Dell, Lenovo and Toshiba bloatware bugs put millions of users at risk of being hacked

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Proof-of-concept code released in the wild can exploit vulnerabilities in pre-installed software (bloatware, crapware) on Dell, Lenovo and Toshiba PCs.

If you have a Lenovo computer which came with the Lenovo Solution Center app pre-installed (versions 3.1.004 and below), a Dell computer and therefore Dell System Detect software (versions 6.12.0.1 and below), or a Toshiba with the Toshiba Service Station app (versions 2.6.14 and below), then your PC is at risk.

Drop to pop 3 OEMs Slipstream RoL

The “PC Does What!?” marketing campaign meant to convince users that PCs are super cool is unlikely to include PC “gets you pwned” in any upcoming commercials, but a security researcher posted proof-of-concept exploits that affect three out of five PC makers involved in “PC Does What!?” A researcher, using the alias slipstream/RoL, posted proof-of-concept code capable of exploiting security vulnerabilities in Dell, Lenovo and Toshiba machines. The researcher released the proof-of-concept code into the wild without first disclosing the issues to vendors, meaning millions of users are potentially at risk as exploiting the flaws could allow an attacker to run malware at the system level.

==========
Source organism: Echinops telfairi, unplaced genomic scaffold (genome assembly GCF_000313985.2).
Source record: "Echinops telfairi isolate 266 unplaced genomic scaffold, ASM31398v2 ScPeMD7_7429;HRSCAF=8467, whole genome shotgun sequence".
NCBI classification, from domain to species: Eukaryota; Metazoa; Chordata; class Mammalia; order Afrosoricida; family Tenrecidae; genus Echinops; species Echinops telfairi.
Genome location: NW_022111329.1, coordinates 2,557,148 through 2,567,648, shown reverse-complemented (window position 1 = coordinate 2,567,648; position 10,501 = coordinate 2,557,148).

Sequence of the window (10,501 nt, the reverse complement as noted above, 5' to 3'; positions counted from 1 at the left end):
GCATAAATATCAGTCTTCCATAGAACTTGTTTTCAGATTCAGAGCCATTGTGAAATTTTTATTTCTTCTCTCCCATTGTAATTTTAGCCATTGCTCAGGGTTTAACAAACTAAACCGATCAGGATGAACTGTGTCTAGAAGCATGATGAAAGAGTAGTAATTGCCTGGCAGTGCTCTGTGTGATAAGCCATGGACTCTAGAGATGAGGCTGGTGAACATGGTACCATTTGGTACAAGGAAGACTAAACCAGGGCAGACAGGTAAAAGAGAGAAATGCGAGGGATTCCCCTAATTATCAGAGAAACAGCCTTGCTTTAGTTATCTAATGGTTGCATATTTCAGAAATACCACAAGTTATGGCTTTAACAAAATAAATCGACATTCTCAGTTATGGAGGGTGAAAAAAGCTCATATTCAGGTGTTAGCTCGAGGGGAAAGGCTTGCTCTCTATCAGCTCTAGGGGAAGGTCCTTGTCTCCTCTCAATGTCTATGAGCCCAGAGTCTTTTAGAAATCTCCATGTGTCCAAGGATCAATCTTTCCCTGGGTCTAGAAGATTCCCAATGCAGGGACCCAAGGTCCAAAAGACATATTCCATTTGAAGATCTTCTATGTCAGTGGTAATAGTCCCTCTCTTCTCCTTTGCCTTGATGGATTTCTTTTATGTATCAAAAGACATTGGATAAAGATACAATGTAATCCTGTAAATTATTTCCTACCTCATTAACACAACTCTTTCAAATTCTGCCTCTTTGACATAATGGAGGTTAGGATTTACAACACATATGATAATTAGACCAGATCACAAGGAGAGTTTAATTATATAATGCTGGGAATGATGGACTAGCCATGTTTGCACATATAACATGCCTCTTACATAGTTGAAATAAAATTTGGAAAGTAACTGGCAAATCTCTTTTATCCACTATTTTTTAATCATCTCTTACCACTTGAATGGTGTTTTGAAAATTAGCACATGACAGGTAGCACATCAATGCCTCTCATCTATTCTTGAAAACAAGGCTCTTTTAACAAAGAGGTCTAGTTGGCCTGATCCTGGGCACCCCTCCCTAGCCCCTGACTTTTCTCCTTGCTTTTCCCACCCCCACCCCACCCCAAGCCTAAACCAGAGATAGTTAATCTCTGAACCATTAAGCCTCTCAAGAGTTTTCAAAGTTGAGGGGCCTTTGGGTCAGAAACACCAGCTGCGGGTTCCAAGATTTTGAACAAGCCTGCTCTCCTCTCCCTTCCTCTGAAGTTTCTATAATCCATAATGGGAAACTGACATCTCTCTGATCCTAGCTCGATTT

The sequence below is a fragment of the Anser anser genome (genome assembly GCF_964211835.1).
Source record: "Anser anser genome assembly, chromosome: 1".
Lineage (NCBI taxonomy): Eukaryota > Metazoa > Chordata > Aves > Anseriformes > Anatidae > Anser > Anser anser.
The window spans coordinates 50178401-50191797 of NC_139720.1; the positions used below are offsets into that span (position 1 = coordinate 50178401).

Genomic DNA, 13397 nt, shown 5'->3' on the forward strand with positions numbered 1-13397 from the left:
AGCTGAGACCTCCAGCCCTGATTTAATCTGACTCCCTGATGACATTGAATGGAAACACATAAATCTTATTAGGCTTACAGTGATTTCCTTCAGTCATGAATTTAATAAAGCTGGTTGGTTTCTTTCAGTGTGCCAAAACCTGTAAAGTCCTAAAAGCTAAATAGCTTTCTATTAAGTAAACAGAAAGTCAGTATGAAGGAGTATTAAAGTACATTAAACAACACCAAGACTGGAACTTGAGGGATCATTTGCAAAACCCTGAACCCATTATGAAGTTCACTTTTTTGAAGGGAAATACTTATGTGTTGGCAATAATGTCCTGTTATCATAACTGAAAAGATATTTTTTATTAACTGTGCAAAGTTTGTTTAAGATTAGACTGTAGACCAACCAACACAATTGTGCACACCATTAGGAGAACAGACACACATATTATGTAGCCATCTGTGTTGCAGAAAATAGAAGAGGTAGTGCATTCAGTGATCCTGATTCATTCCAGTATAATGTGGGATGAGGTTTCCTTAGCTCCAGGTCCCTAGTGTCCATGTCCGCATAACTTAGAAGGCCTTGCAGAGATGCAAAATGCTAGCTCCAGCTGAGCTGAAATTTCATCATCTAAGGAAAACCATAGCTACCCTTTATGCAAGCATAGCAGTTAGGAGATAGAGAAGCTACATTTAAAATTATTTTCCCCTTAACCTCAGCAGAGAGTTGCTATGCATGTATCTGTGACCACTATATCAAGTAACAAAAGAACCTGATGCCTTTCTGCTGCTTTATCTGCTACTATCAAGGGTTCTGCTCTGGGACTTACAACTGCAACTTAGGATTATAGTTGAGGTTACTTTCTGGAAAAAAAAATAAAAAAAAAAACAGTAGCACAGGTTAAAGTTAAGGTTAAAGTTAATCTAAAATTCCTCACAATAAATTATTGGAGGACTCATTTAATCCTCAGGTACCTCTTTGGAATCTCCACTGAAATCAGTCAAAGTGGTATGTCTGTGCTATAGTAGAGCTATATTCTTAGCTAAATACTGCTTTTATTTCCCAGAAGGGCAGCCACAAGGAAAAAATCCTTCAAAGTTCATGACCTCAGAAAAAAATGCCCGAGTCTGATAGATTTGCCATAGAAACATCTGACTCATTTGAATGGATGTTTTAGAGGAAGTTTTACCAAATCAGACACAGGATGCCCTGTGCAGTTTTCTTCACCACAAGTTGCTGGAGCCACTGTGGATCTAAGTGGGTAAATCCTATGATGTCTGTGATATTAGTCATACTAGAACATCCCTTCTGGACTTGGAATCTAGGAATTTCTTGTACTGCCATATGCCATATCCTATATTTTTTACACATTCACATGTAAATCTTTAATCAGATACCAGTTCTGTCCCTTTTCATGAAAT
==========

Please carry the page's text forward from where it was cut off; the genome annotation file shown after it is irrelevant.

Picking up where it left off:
Dell Toshiba Lenovo bloatware exploited @TheWack0lian aka slipstream/RoL

According to the proof-of-concept, it doesn’t matter what you are logged in as – even a less risky Windows User Account instead of an administrator account, because the vendors’ preinstalled bloatware on Dell, Lenovo and Toshiba machines run with full system privileges giving attackers keys to your personal digital kingdom.

Lenovo Solution Center

“The Lenovo Solution Center application contains multiple vulnerabilities that can allow an attacker to execute arbitrary code with System privileges,” warned Carnegie Mellon University’s US-CERT (Computer Emergency Readiness Team). If a user has launched the Lenovo Solution Center and an attacker can convince or otherwise trick a user into viewing a maliciously crafted web page, HTML email message or attachment, then “an attacker may be able to execute arbitrary code with SYSTEM privileges,” US-CERT wrote. “Additionally, a local user can execute arbitrary code with SYSTEM privileges.”

The Lenovo Solution Center “allows users to quickly identify the status for system health, network connections and overall system security.” The security advisory posted by slipstream/RoL explained that the software installs as a service on Lenovo PCs and runs at the system level, yet “issues in Lenovo Solution Center, versions 3.1.004 and below, can be exploited to gain local privilege escalation to SYSTEM, and remote code execution as SYSTEM while Lenovo Solution Center is open.”

US-CERT listed three different vulnerabilities affecting Lenovo PCs: Lenovo Solution Center creates a process called LSCTaskService, which runs at a system level meaning it has an incorrect permission assignment for a critical resource; a Cross-Site Request Forgery (CSRF) vulnerability; and a directory traversal flaw. “Note that all of these vulnerabilities appear to require that the user has launched the Lenovo Solution Center at least once,” CERT warned. “Simply closing the Lenovo Solution Center does appear to stop the vulnerable LSCTaskService process.”